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Ms Susana V Gutarra Diaz

Doctor of Philosophy Student, Member Student

Susana Gutarra Diaz

Ms Susana V Gutarra Diaz

Doctor of Philosophy Student, Member Student

Member of

Postgraduate research supervised by

Research interests

My research focuses on the study of the evolution of hydrodynamic performance and swimming adaptations in Mesozoic marine reptiles using Computational Fluid Dynamic tools, analysis of morphospace of locomotion-related traits and comparative phylogenetic methods.

 

During the Mesozoic, various groups of reptiles took to the seas. Some them constituted highly diverse and successful clades, such as the iconic Ichthyosaurs, Sauropterygians, Thalattosuchians and Mossasaurs. Their rich fossil record and recently revised and well-resolved phylogenies, make of them extraordinary models for testing large scale evolutionary hypothesis.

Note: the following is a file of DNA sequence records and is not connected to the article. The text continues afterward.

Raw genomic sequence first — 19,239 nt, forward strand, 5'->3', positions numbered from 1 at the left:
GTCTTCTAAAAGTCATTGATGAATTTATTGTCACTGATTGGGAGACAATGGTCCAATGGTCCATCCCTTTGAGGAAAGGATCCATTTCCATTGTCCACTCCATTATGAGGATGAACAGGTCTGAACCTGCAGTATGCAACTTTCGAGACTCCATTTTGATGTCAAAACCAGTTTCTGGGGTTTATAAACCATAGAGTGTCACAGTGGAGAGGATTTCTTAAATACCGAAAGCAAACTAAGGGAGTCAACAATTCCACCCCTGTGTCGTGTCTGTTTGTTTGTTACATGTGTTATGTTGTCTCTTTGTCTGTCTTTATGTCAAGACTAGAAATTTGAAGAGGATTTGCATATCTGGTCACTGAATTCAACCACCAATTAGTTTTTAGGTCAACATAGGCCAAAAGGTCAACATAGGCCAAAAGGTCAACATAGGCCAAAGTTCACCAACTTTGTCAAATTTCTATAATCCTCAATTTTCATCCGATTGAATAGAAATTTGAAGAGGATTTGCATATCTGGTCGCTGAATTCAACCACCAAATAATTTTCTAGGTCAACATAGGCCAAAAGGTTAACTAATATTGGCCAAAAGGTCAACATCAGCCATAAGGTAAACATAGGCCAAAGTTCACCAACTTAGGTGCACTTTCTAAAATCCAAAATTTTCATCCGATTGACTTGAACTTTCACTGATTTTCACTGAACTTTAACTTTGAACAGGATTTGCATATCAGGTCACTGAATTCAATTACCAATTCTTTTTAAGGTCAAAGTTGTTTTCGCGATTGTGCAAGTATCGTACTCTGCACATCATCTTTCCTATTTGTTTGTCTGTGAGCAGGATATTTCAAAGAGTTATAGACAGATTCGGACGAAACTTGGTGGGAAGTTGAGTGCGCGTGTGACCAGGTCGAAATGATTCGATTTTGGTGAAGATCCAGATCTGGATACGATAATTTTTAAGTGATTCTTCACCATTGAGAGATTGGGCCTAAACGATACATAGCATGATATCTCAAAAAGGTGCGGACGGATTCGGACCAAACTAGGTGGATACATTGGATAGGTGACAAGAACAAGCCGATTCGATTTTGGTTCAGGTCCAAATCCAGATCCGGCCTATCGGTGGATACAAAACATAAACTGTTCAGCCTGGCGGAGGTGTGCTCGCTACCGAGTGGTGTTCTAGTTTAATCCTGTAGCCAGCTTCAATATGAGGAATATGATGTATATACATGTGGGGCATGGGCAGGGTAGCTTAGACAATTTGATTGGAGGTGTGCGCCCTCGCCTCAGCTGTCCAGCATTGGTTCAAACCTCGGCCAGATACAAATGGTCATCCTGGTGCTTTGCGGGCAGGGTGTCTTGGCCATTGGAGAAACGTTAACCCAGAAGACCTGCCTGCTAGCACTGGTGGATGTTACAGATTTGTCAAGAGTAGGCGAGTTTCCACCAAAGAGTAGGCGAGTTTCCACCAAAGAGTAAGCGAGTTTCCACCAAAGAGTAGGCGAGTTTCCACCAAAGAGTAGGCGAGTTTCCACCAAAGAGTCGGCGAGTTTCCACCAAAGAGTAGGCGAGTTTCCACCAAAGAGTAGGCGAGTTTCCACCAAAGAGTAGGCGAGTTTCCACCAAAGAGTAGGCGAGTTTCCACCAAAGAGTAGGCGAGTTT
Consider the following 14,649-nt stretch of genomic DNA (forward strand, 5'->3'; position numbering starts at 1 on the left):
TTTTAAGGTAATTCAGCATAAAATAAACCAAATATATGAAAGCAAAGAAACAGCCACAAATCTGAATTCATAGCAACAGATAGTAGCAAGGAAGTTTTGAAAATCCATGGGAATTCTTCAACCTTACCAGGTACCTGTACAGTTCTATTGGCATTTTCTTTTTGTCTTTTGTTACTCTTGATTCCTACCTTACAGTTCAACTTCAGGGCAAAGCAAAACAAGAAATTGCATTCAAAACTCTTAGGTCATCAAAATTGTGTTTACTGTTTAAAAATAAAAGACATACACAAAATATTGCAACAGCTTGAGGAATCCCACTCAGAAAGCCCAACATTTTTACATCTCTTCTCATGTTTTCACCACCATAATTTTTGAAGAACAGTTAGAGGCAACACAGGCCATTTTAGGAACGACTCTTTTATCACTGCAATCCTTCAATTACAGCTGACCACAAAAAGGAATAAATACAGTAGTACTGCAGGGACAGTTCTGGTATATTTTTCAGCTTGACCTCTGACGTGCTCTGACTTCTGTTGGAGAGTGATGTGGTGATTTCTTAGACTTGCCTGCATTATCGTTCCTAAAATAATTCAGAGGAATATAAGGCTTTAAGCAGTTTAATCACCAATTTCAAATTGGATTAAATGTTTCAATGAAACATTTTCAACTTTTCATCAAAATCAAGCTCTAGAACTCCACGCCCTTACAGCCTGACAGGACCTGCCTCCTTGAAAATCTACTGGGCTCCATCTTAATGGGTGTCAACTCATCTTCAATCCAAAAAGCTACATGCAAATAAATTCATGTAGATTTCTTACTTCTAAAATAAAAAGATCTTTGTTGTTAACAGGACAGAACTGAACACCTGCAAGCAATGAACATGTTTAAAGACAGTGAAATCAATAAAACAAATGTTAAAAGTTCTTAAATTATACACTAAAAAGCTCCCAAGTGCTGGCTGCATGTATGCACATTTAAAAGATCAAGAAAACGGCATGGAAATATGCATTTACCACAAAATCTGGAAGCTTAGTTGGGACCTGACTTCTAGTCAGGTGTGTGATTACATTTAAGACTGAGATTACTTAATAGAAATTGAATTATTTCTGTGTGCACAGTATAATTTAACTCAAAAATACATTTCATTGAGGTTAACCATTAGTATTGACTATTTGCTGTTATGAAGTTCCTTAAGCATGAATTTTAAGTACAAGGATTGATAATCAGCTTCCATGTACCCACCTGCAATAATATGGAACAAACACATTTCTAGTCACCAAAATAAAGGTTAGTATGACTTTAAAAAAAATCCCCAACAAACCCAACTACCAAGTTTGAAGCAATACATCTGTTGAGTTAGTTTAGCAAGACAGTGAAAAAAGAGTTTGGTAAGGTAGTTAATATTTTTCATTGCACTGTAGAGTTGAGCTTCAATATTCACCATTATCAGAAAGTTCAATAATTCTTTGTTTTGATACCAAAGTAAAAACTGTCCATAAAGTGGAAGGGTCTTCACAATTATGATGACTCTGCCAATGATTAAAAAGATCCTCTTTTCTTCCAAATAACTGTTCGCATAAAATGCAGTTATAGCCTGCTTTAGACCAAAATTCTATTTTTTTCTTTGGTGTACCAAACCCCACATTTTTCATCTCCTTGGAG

Efficient locomotion in water results from combination of strategies that lead to reducing drag and increasing propulsive power and stability. Evidence for evolutionary transitions towards an increase in swimming performance include transformations of limbs into paddles or hydrofoils, changes of major body proportions, and streamlining of body shapes. There is also evidence pointing to a great degree of convergent evolution between some of the most derived members of these major clades. However, the extent and impact of the morphological and functional convergence, as well as the effect of the strong physical constraints of the aquatic medium, have proven difficult to test in a quantitative manner.

 
Computational Fluid Dynamic (CFD) allows the simulation of virtual fluid scenarios, and the calculation of forces and pressures that result from the interaction of the body with the fluid that surrounds it. I aim to validate the CFD techniques using modern aquatic tetrapods and then apply these tools to assess the hydrodynamic properties of the bodies and propulsive elements of fossil marine reptiles using 3D models based on exceptionally preserved specimens.

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Postal address:
United Kingdom